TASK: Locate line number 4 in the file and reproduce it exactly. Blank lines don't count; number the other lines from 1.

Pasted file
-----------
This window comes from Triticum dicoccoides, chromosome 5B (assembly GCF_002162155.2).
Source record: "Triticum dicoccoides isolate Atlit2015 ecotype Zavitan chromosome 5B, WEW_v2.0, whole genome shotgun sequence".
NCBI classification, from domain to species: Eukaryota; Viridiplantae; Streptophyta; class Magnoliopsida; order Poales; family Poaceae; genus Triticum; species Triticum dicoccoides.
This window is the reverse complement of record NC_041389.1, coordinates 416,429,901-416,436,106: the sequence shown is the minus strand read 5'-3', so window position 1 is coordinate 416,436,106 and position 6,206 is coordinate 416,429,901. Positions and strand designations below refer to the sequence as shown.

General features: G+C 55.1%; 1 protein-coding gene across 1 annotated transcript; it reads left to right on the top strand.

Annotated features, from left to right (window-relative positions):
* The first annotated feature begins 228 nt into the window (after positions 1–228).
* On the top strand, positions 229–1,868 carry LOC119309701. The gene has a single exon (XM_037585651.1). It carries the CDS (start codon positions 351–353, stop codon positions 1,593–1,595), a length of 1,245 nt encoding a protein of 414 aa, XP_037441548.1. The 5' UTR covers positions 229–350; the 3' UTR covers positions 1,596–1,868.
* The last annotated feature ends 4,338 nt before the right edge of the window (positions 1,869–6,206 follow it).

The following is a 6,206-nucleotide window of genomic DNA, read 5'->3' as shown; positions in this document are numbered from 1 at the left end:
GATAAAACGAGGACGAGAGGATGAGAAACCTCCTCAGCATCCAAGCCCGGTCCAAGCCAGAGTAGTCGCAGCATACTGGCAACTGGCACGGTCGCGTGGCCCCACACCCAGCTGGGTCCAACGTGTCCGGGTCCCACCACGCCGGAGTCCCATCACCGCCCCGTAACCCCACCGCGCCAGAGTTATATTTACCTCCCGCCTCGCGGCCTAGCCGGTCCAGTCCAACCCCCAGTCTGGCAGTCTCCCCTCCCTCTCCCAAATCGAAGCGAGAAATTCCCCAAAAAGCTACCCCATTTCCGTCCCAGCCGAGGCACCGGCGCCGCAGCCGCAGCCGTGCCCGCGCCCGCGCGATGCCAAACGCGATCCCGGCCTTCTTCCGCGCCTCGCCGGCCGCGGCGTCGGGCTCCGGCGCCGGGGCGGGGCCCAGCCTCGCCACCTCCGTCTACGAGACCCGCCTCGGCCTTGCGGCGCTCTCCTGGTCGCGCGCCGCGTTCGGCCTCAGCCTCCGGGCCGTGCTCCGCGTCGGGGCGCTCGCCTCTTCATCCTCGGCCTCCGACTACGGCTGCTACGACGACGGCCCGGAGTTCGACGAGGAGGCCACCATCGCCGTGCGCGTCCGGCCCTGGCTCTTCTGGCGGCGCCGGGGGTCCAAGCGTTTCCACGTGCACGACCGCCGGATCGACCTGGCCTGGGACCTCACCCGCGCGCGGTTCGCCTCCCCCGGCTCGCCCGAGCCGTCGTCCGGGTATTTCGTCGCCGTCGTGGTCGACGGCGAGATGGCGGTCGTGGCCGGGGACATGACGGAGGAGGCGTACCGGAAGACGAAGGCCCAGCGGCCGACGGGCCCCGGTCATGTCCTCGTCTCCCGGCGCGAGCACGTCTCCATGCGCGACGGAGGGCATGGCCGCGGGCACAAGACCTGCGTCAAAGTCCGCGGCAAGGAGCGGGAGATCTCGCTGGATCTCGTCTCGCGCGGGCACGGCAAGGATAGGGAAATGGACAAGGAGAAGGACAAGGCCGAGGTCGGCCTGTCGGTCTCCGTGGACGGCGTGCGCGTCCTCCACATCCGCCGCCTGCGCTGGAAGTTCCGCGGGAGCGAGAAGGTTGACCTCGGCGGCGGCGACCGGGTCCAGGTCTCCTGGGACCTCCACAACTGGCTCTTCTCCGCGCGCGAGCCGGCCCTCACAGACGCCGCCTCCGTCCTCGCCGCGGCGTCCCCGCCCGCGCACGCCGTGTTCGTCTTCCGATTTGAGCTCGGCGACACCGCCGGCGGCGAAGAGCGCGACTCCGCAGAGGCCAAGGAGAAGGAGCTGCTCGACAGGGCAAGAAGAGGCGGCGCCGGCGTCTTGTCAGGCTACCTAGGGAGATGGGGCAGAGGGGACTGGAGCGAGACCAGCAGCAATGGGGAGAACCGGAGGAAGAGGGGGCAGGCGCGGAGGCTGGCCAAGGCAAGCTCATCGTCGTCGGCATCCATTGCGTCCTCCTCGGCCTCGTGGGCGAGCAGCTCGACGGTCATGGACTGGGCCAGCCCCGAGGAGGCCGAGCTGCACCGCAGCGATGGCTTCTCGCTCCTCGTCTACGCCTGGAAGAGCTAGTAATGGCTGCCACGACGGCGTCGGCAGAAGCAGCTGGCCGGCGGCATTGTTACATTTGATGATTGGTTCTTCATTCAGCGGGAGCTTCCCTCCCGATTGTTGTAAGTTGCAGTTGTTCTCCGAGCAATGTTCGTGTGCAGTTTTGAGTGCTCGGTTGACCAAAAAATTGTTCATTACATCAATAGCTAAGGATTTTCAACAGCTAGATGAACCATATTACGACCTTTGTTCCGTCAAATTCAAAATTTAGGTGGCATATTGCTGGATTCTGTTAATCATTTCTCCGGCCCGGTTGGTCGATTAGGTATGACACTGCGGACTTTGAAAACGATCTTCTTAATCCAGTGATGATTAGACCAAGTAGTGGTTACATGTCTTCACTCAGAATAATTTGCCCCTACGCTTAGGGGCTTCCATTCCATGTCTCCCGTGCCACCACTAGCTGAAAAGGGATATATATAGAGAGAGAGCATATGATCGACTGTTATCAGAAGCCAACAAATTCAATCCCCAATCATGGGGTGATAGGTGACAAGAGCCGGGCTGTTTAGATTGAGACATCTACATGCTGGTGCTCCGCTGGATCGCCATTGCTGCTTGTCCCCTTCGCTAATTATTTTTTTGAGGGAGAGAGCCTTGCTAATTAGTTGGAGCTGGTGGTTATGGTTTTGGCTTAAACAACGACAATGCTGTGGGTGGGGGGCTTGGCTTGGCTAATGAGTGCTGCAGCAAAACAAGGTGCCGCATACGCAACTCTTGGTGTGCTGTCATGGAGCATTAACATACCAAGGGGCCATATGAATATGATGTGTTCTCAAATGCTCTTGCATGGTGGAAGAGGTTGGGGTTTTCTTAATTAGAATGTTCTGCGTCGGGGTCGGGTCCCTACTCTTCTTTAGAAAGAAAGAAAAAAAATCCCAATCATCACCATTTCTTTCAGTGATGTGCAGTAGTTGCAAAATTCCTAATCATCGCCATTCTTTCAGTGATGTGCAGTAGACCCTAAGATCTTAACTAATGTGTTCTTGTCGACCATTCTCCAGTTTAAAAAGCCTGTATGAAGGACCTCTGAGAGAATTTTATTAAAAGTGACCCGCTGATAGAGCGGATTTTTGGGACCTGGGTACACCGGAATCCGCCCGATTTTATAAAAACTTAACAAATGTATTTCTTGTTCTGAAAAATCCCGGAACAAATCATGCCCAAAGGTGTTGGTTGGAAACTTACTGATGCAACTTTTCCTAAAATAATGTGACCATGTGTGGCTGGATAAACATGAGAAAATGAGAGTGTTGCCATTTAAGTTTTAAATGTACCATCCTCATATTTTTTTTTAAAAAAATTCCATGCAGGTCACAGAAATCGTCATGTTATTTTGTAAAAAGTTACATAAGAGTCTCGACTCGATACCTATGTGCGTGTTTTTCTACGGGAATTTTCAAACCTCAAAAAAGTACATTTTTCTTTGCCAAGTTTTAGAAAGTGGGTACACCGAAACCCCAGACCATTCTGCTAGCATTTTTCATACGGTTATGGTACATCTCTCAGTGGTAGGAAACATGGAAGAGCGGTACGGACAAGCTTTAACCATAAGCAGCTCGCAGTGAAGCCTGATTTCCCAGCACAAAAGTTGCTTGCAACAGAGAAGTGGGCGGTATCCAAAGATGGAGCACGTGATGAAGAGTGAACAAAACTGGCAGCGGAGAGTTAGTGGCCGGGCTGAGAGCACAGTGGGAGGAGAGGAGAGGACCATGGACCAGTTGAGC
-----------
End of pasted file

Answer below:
This window is the reverse complement of record NC_041389.1, coordinates 416,429,901-416,436,106: the sequence shown is the minus strand read 5'-3', so window position 1 is coordinate 416,436,106 and position 6,206 is coordinate 416,429,901. Positions and strand designations below refer to the sequence as shown.